A state district judge ruled Thursday that the city-parish’s ordinance forbidding three or more unrelated people from living together in a house is unconstitutional and unenforceable, a decision city-parish officials said they will appeal.
Lawyer and 2012 candidate for mayor-president Steve Myers sued the city-parish last year over its zoning regulation concerning neighborhoods zoned A-1 residential, which according to the Unified Development Code, must be occupied by a “single family.”
Family is defined in the code as “an individual or two or more persons who are related by blood, marriage or legal adoption living together.”
Myers’ attorneys in January argued in court that the ordinance prevented alternative family structures including foster parenting and gay couples with children from living together.
Most commonly in Baton Rouge, it has prevented three or more college students from being able to rent a house together.
Myers also said the law violates the constitutional rights of privacy, association and equal protection.
In her ruling, District Court Judge Janice Clark said the language in the Unified Development Code is “unconstitutionally vague.”
She wrote that there appeared to be no rational basis serving a state interest for defining family in the development code in a way that “creative kinship networks” common in society are treated differently from the traditional nuclear family.
The city-parish plans to appeal Clark’s ruling, Parish Attorney Mary Roper Thursday. The case will bypass the 1st Circuit Court of Appeals and go directly to the state Supreme Court because the ordinance was ruled unconstitutional, she said.
Roper also said her office will seek a “suspensive appeal,” asking that Clark’s ruling not go into effect until after the Supreme Court makes its decision.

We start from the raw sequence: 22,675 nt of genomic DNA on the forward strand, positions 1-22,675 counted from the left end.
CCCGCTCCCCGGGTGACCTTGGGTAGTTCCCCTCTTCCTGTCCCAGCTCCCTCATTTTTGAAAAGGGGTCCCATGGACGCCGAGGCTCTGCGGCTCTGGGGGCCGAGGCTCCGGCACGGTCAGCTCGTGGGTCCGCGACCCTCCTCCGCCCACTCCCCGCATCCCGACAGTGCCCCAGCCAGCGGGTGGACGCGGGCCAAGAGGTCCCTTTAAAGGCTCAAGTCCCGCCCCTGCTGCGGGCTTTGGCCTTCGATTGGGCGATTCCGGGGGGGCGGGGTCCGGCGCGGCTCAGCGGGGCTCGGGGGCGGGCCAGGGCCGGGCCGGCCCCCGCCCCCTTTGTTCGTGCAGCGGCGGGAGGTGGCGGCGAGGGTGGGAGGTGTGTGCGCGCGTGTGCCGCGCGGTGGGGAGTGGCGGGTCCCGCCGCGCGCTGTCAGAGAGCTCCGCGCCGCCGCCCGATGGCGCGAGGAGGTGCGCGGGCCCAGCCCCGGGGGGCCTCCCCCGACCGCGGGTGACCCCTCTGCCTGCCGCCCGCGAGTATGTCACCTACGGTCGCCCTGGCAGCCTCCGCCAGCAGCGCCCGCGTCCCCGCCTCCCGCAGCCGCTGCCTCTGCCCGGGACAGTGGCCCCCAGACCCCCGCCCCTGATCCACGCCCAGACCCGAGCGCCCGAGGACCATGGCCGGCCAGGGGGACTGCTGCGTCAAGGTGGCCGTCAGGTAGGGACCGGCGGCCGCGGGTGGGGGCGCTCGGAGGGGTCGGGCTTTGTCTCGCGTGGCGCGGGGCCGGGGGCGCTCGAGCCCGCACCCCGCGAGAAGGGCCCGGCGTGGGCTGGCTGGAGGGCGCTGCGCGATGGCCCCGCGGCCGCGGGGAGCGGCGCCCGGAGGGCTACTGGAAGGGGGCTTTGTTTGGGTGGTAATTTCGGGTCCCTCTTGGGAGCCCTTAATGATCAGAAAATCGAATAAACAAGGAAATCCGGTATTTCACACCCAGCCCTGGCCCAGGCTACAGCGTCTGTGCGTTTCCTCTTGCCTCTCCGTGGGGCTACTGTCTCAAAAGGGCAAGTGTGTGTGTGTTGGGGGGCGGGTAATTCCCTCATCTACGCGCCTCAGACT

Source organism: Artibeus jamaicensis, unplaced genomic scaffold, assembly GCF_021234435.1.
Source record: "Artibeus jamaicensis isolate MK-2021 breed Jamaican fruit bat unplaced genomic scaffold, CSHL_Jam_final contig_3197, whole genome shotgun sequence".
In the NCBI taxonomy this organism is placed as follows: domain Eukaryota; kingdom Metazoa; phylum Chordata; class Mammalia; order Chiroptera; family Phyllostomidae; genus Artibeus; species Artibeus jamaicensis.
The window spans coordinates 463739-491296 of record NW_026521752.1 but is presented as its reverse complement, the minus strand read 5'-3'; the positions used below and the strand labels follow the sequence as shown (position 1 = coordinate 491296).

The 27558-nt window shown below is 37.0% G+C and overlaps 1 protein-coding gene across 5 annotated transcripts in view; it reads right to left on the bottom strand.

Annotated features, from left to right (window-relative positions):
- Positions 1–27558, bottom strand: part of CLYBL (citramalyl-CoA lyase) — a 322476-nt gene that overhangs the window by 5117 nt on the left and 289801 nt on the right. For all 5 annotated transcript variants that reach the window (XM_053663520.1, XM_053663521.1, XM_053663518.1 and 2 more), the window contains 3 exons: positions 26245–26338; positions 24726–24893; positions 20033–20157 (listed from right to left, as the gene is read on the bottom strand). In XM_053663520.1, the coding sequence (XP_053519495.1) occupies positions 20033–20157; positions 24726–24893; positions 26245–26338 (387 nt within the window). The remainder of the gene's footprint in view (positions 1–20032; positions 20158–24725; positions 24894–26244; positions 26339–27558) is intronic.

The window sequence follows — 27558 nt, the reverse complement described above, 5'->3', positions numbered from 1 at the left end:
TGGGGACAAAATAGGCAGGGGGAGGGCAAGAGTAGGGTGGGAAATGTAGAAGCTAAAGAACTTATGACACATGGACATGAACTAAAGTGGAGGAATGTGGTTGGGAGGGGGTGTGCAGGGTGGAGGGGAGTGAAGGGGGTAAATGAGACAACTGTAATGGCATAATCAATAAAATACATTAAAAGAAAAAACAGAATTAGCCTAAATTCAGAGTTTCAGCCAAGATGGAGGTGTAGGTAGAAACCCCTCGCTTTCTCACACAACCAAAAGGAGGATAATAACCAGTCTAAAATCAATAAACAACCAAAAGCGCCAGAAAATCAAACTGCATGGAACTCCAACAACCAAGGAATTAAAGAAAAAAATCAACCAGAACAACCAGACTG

Myers said in an interview Thursday he was pleased Clark was able to evaluate the “rationality of the law over the emotions of the neighbors.”
“Judge Clark showed a lot of courage to stand up against a lot of old-timers who wants things to be like they were in the 1950s,” he said.
Myers, who owns several rental properties, has been sued by the city-parish several times for violations of zoning regulations in the Southside neighborhoods.
“The people that are against young people and students living together have their own personal problems with bigotry,” he said. “I still don’t buy into the fact that because they’re under 40, they’re a bad neighbor.”
Myers’ attorneys argued in court that his rentals in the neighborhood did not lower property values as argued by neighbors who complained about his tenants.
Clark agreed with Myers’ assessment in her ruling.
“The evidence is overwhelming that this non-traditional family, these graduates and contractors have not caused a decrease in property value,” Clark wrote. “Quite the contrary, it was conclusively shown that the property has increased its value significantly.”
Myers said the city-parish could save money in litigation by simply fixing the language in the code.
He said if the city-parish or neighborhood associations want to limit neighborhood density, laws can be passed to regulate how many cars can be in a driveway per house, or how many people can live in a home per room or square footage.
He noted there are already laws on the books that regulate nuisances, such as noise ordinances and laws that prevent cars from being parked in yards.
Carole Anne Brown, a board member of the Southside Civic Association, said in an emailed statement Tuesday, “It is clear Mr. Myers will do anything for his profit not necessarily for the good of the community.”
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